Organic Architecture Through Functionalism and Minimalism

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Organic Architecture Through Functionalism and Minimalism

By | November 2012
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The inspiration of nature in design created a movement of Organic Architecture through functionalism and minimalism since the 1800’s influencing some of the greatest architects to emerge. Functionalist architects and artists design utilitarian structures in which the Organic Architecture dictates the development within and moves outward in harmony with its surroundings, without regard to such traditional devices as axial symmetry and classical proportions or any other heavy ornamentation. Louis Henry Sullivan's design theory that “form ever follows function” leads the dialogue towards a new world of design where the buildings effect on its surroundings is considered. Inspired by his mentor Frank Lloyd Wright expands on the design theory with “form and function should be one, joined in a spiritual union.” Nature is used in relation to building, materials and design. Phillip Johnson contributes to the movement with stating “Architecture is the art of how to waste space.” By simplifying with the International Style which has geometric forms, open interiors, and the use of glass, steel, and reinforced concrete there is an unobstructed view of the exterior from the interior. Eero Saarinen pushed past what he called “The ABC’s of modernism “that were simple & abstract to utilizing new materials, innovative construction techniques, and sculptural forms in his design. He created some of the most interesting roofs. I intend on showing how each of these architects in their own contribution inspired awareness to nature and design. The movement of Organic Architecture is a product of all their dedication and hard work.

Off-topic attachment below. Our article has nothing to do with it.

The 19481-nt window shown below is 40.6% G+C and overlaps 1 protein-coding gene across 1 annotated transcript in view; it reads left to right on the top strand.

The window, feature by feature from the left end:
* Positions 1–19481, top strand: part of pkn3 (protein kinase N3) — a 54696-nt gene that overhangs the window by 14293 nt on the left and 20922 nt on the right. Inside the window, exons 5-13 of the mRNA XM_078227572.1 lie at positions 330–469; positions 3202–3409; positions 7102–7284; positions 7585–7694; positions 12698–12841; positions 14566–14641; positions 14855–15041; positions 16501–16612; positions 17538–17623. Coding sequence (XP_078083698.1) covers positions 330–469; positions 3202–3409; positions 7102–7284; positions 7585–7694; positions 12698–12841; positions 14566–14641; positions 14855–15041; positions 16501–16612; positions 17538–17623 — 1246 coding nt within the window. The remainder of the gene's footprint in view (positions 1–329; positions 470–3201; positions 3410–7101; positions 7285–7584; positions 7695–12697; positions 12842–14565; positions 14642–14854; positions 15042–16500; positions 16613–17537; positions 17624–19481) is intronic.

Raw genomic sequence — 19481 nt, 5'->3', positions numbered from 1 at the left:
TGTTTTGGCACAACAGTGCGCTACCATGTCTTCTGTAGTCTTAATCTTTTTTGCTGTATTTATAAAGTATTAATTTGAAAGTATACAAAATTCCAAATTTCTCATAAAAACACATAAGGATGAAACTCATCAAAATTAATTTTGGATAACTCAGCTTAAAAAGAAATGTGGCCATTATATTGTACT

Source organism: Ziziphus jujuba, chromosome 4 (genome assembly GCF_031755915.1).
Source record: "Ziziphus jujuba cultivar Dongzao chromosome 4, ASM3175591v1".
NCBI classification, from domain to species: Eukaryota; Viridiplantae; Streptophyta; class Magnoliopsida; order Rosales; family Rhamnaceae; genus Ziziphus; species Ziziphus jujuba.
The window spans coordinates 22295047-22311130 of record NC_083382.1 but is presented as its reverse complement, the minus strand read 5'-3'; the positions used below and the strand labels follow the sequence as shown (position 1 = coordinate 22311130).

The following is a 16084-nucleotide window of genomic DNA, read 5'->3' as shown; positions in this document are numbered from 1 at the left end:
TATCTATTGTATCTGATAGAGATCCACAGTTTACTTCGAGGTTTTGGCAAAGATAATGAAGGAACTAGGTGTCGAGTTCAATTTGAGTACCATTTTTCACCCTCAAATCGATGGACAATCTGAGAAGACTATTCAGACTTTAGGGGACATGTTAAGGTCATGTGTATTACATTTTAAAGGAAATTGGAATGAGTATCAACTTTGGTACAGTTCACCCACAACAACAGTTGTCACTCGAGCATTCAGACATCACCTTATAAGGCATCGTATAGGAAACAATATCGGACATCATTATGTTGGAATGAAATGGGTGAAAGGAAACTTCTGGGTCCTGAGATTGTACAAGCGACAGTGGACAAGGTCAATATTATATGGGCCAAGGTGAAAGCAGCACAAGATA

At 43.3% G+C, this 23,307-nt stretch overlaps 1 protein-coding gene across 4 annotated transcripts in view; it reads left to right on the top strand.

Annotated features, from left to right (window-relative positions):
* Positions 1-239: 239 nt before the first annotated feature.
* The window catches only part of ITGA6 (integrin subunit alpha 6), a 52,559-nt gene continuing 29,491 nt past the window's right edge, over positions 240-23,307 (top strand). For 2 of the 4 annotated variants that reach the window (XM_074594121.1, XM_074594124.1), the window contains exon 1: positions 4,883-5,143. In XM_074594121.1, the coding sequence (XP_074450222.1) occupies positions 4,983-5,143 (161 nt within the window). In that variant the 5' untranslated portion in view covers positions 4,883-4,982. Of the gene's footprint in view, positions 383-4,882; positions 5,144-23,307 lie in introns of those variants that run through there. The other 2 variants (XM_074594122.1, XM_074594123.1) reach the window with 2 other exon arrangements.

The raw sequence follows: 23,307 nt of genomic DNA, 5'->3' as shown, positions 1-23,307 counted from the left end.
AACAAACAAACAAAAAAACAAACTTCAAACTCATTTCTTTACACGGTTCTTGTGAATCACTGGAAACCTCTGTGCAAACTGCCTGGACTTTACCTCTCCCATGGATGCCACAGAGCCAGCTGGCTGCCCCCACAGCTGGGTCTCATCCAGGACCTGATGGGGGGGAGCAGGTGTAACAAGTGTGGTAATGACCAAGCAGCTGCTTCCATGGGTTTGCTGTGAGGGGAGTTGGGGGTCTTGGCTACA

Louis Henry Sullivan (1856–1924)
Louis Sullivan was born in Boston in 1856. He went to MIT before moving to Philadelphia then to Chicago. He also studied at L’Ecole des Beaux Arts in Paris. In the 19th century this school was considered just as prestigious as today’s most sought after graduate schools of fine arts. It attracted...
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